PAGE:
As it happened: Miners, Sims help ASX creep higher again

As it happened: Miners, Sims help ASX creep higher again
Added 25 days ago
Summary: The ASX200 edged marginally ahead on Monday to set a new 13-month high of 7065.6. The materials sector was strong but property, energy, and tech shares slipped.
Sentiment: positive
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  • The ASX200 edged marginally ahead to set a new 13-month high of 7065.6. The materials sector was strong but property, energy, and tech shares slipped
  • Futures are pointing towards a flat session on the Nasdaq tonight, a 0.3% decline on the Dow Jones, and a 0.2% decline on the S&P500
  • Orocobre and Galaxy Resources, two of the nation’s top lithium producers, have agreed to a $4bn merger amid soaring prices and a brighter demand outlook
  • Metals processor Sims led the ASX200 on Monday as strong scrap prices and cost savings buoyed the company’s full-year guidance. Sims shares finished 9 per cent higher at $16.56 and touched a two-and-a-half-year high of $16.90

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Market wrap: Materials help ASX close narrowly in front

By Lucy Battersby

Australia’s stock market inched higher on Monday as strong commodity prices and a $4 billion merger between two lithium producers boosted the dominant materials sector and bank stocks firmed up ahead of quarterly results and potential increases in dividends.

The index touched 7094.8 points in the morning before closing flat at 7065.6 points. It has now closed above 7000 points four sessions in a row.

The first quarantine free trans-Tasman flights brought back a sense of travel normalcy and boosted Sydney Airport’s price 0.5 per cent to $6.14 and Auckland International Airport 2.3 per cent to $7.08, but travel companies declined and Qantas dropped 1.9 per cent to $5.08.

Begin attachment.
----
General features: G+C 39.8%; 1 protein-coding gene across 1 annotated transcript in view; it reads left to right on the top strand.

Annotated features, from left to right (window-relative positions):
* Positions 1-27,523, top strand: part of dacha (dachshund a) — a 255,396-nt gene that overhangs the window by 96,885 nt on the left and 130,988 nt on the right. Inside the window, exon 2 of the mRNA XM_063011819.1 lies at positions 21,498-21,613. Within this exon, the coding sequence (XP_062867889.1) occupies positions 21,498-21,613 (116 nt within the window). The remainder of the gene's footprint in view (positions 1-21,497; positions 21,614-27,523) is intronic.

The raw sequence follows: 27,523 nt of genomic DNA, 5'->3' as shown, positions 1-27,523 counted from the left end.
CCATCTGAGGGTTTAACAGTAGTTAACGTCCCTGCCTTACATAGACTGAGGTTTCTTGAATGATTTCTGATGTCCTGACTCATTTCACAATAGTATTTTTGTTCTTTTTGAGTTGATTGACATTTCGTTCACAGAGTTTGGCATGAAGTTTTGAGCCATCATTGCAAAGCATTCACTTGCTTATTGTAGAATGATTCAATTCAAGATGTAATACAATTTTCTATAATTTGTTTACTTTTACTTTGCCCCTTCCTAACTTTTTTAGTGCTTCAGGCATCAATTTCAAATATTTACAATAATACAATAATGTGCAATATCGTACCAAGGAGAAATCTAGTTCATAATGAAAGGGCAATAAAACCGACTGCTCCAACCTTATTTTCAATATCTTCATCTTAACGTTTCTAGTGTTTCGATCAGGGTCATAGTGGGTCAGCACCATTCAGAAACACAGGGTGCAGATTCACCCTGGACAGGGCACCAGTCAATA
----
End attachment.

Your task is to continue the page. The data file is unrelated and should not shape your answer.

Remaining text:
The ASX200 ended 2.1 points in front on Monday.

The ASX200 ended 2.1 points in front on Monday. Credit:Louie Douvis

Meanwhile the ongoing global economic recovery story continues to push indices to new highs, with the S&P/ASX 200 on Monday getting within 68 points of its February 2020 high.

Commonwealth Bank gained 1 per cent to $88.84, and ANZ Bank gained 0.4 per cent to $28.93. And iron ore producers surged on the back of ten-year high prices, with Rio Tinto up 1.7 per cent to a six-week high of $120.85 and Fortescue up 1.8 per cent to a five-week high of $21.20.

Lithium miner Orocobre gained 5.6 per cent to $6.55 and Galaxy Resources jumped 6.1 per cent to $3.83 after they revealed plans to merge. Sims Metal Group outperformed the market with a gain of 9 per cent to $16.56 after an earnings upgrade.

Chief executive of FP Markets, Nick Twidale, said traders were cautiously optimistic at the moment given indices were grinding back up towards record highs.

“It is a bit ‘up the stairs, down the elevator’ at the moment with the risk that we will have sharp deep corrections,″⁣ he said.

“Medium-term, we are looking for how quickly the US and other governments are going to turn off the taps. There is positive optimism that the taps will stay on.”

A Moody’s Analytics report noted Australia was one of the first countries in Asia-Pacific to ease its fiscal stimulus while Malaysia, Singapore and Japan were expected to keep support going until most of their populations were vaccinated.

As the ASX closed futures were pointing to a flat session on Wall Street overnight with slight declines in Dow Jones and S&P500 futures.

Chief executive of Kalkine Group, Kunal Sawhney, said Australian shares had been flying high on Monday morning thanks to upbeat economic data and optimistic corporate earnings season in the United States.

“It will be interesting to watch whether the corporate earnings justify sky-high valuations of companies or unearth a shady side of the visual economic boom,″⁣ he said.

“While banks and miners are riding high, ASX energy players are under some pressure amid softening crude oil prices over the weekend.”

Energy stocks underperformed the ASX with Whitehaven Coal down 2.7 per cent after reducing its production forecast last week, Woodside Petroleum down 1.9 per cent, and Origin Energy down 2.1 per cent. Santos and Oil Search both dropped more than 1 per cent.